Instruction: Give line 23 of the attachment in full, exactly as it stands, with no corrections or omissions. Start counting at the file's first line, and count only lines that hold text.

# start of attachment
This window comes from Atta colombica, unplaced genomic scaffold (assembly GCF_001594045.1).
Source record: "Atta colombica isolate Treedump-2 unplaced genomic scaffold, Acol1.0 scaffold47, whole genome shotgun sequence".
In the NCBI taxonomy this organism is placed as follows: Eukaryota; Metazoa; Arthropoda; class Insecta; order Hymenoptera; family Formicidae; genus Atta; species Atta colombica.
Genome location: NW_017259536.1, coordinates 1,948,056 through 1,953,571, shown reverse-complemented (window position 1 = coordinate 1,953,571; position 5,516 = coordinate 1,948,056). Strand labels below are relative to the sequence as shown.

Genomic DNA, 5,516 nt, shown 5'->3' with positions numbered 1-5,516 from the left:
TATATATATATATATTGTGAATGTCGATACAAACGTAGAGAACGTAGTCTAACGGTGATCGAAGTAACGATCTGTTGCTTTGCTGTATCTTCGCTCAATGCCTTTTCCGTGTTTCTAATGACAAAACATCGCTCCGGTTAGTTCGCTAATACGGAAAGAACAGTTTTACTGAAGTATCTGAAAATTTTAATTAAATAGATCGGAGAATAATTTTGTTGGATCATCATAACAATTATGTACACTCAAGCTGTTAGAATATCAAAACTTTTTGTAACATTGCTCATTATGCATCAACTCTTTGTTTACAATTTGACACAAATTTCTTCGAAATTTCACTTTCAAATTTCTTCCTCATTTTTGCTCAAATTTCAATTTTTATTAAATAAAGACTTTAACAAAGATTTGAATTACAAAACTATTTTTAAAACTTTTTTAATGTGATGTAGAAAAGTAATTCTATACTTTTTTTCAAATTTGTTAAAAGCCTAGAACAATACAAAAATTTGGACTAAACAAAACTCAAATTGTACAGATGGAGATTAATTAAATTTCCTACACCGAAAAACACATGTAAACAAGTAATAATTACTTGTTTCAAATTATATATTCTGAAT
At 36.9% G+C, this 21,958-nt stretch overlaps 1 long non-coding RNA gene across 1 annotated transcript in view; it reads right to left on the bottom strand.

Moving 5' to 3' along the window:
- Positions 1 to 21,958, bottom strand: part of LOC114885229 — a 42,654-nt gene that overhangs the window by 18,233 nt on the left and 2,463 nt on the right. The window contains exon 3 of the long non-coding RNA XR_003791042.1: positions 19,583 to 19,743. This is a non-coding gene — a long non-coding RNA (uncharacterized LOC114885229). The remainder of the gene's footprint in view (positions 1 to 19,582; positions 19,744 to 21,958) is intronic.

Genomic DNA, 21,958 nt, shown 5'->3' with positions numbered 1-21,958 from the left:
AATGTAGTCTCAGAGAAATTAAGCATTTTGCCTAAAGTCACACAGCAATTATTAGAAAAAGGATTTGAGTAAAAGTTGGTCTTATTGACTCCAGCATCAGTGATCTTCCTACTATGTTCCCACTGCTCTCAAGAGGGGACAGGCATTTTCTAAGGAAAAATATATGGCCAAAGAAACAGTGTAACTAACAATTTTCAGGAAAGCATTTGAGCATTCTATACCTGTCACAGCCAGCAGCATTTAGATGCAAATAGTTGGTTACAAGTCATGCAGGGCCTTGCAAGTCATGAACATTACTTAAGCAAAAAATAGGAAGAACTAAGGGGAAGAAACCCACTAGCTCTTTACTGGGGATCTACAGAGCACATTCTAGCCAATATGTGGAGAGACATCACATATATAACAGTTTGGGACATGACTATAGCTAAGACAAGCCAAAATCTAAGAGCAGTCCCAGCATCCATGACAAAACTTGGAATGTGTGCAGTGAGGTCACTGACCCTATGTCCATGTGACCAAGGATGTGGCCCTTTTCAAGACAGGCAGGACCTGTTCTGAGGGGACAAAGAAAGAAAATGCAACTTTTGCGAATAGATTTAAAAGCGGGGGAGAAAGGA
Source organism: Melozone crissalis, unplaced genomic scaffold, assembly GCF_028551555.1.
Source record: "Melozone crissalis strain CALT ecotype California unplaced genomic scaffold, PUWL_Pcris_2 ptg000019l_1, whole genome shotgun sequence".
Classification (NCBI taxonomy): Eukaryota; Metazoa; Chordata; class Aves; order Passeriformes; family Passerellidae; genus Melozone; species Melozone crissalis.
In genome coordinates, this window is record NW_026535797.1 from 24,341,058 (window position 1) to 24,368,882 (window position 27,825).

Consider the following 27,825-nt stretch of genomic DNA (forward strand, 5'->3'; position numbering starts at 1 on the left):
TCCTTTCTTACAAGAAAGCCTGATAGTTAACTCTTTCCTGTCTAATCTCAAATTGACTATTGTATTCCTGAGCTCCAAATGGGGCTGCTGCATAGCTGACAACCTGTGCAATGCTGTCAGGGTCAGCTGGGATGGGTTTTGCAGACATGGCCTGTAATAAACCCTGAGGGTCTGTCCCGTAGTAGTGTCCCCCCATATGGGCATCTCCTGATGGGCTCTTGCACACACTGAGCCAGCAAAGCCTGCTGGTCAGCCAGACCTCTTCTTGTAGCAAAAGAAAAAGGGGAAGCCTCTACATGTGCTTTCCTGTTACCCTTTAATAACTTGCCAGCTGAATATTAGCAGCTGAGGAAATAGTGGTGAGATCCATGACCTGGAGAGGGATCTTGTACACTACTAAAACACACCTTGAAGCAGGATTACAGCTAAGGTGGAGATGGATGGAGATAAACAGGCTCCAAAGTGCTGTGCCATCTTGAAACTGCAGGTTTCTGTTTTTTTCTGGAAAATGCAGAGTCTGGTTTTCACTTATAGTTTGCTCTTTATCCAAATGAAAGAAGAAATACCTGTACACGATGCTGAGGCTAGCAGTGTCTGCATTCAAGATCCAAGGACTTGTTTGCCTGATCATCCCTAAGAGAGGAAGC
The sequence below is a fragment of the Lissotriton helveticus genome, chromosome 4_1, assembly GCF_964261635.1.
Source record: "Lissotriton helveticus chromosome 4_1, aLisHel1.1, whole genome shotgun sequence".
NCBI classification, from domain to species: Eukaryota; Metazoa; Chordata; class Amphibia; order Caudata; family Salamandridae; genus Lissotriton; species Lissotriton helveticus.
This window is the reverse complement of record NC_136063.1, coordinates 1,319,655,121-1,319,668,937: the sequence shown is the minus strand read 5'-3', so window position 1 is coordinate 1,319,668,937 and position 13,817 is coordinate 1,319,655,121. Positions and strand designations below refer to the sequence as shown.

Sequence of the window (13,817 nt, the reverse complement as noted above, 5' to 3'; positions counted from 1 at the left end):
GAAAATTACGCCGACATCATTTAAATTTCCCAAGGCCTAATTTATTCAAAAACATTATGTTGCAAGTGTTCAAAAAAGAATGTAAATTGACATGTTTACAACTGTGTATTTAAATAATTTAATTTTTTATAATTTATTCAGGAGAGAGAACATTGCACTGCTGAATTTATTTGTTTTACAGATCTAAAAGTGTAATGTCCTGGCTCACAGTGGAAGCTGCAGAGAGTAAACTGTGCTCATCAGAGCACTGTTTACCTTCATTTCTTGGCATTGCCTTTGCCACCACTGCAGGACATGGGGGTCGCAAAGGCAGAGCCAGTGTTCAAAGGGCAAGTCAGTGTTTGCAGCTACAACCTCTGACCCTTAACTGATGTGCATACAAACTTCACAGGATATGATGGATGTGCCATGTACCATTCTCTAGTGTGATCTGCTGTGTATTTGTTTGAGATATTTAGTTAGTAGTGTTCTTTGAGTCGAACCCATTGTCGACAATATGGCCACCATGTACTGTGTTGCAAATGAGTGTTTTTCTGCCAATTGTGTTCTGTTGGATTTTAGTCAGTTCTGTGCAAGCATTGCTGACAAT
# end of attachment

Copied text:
GAAAATTACGCCGACATCATTTAAATTTCCCAAGGCCTAATTTATTCAAAAACATTATGTTGCAAGTGTTCAAAAAAGAATGTAAATTGACATGTTTACAACTGTGTATTTAAATAATTTAATTTTTTATAATTTATTCAGGAGAGAGAACATTGCACTGCTGAATTTATTTGTTTTACAGATCTAAAAGTGTAATGTCCTGGCTCACAGTGGAAGCTGCAGAGAGTAAACTGTGCTCATCAGAGCACTGTTTACCTTCATTTCTTGGCATTGCCTTTGCCACCACTGCAGGACATGGGGGTCGCAAAGGCAGAGCCAGTGTTCAAAGGGCAAGTCAGTGTTTGCAGCTACAACCTCTGACCCTTAACTGATGTGCATACAAACTTCACAGGATATGATGGATGTGCCATGTACCATTCTCTAGTGTGATCTGCTGTGTATTTGTTTGAGATATTTAGTTAGTAGTGTTCTTTGAGTCGAACCCATTGTCGACAATATGGCCACCATGTACTGTGTTGCAAATGAGTGTTTTTCTGCCAATTGTGTTCTGTTGGATTTTAGTCAGTTCTGTGCAAGCATTGCTGACAAT